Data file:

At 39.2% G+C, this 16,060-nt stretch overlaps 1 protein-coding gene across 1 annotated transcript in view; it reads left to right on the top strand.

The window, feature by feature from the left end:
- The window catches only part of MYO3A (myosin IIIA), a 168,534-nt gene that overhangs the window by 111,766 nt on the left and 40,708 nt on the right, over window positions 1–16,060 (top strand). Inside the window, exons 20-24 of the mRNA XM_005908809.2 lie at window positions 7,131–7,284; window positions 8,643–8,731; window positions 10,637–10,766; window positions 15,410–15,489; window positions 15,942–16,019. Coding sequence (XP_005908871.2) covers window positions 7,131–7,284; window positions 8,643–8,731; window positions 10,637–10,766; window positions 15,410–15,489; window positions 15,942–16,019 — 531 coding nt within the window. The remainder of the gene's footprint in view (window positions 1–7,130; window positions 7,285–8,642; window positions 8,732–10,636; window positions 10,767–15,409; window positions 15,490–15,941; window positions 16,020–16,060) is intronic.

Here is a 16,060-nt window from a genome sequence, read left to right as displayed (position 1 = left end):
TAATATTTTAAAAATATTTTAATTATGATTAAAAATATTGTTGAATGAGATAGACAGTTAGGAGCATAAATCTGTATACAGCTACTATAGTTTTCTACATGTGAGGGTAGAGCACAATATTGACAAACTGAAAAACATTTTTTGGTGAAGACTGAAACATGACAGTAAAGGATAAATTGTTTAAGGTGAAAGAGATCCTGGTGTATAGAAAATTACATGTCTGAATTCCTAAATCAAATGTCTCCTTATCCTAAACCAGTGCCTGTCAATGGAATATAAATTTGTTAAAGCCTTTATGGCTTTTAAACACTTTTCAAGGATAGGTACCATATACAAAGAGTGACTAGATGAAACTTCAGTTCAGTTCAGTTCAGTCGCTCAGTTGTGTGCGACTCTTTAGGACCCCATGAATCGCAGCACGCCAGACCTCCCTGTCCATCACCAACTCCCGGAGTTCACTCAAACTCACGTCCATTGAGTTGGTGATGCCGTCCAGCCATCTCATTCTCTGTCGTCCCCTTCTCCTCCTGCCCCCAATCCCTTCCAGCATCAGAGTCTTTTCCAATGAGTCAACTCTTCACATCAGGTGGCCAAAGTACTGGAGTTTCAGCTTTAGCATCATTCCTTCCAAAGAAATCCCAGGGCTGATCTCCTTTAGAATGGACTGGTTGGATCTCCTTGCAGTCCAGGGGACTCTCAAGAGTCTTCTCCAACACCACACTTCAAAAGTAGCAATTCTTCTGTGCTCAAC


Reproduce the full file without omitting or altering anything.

At 39.2% G+C, this 16,060-nt stretch overlaps 1 protein-coding gene across 1 annotated transcript in view; it reads left to right on the top strand.

The window, feature by feature from the left end:
- The window catches only part of MYO3A (myosin IIIA), a 168,534-nt gene that overhangs the window by 111,766 nt on the left and 40,708 nt on the right, over window positions 1–16,060 (top strand). Inside the window, exons 20-24 of the mRNA XM_005908809.2 lie at window positions 7,131–7,284; window positions 8,643–8,731; window positions 10,637–10,766; window positions 15,410–15,489; window positions 15,942–16,019. Coding sequence (XP_005908871.2) covers window positions 7,131–7,284; window positions 8,643–8,731; window positions 10,637–10,766; window positions 15,410–15,489; window positions 15,942–16,019 — 531 coding nt within the window. The remainder of the gene's footprint in view (window positions 1–7,130; window positions 7,285–8,642; window positions 8,732–10,636; window positions 10,767–15,409; window positions 15,490–15,941; window positions 16,020–16,060) is intronic.

Here is a 16,060-nt window from a genome sequence, read left to right as displayed (position 1 = left end):
TAATATTTTAAAAATATTTTAATTATGATTAAAAATATTGTTGAATGAGATAGACAGTTAGGAGCATAAATCTGTATACAGCTACTATAGTTTTCTACATGTGAGGGTAGAGCACAATATTGACAAACTGAAAAACATTTTTTGGTGAAGACTGAAACATGACAGTAAAGGATAAATTGTTTAAGGTGAAAGAGATCCTGGTGTATAGAAAATTACATGTCTGAATTCCTAAATCAAATGTCTCCTTATCCTAAACCAGTGCCTGTCAATGGAATATAAATTTGTTAAAGCCTTTATGGCTTTTAAACACTTTTCAAGGATAGGTACCATATACAAAGAGTGACTAGATGAAACTTCAGTTCAGTTCAGTTCAGTCGCTCAGTTGTGTGCGACTCTTTAGGACCCCATGAATCGCAGCACGCCAGACCTCCCTGTCCATCACCAACTCCCGGAGTTCACTCAAACTCACGTCCATTGAGTTGGTGATGCCGTCCAGCCATCTCATTCTCTGTCGTCCCCTTCTCCTCCTGCCCCCAATCCCTTCCAGCATCAGAGTCTTTTCCAATGAGTCAACTCTTCACATCAGGTGGCCAAAGTACTGGAGTTTCAGCTTTAGCATCATTCCTTCCAAAGAAATCCCAGGGCTGATCTCCTTTAGAATGGACTGGTTGGATCTCCTTGCAGTCCAGGGGACTCTCAAGAGTCTTCTCCAACACCACACTTCAAAAGTAGCAATTCTTCTGTGCTCAAC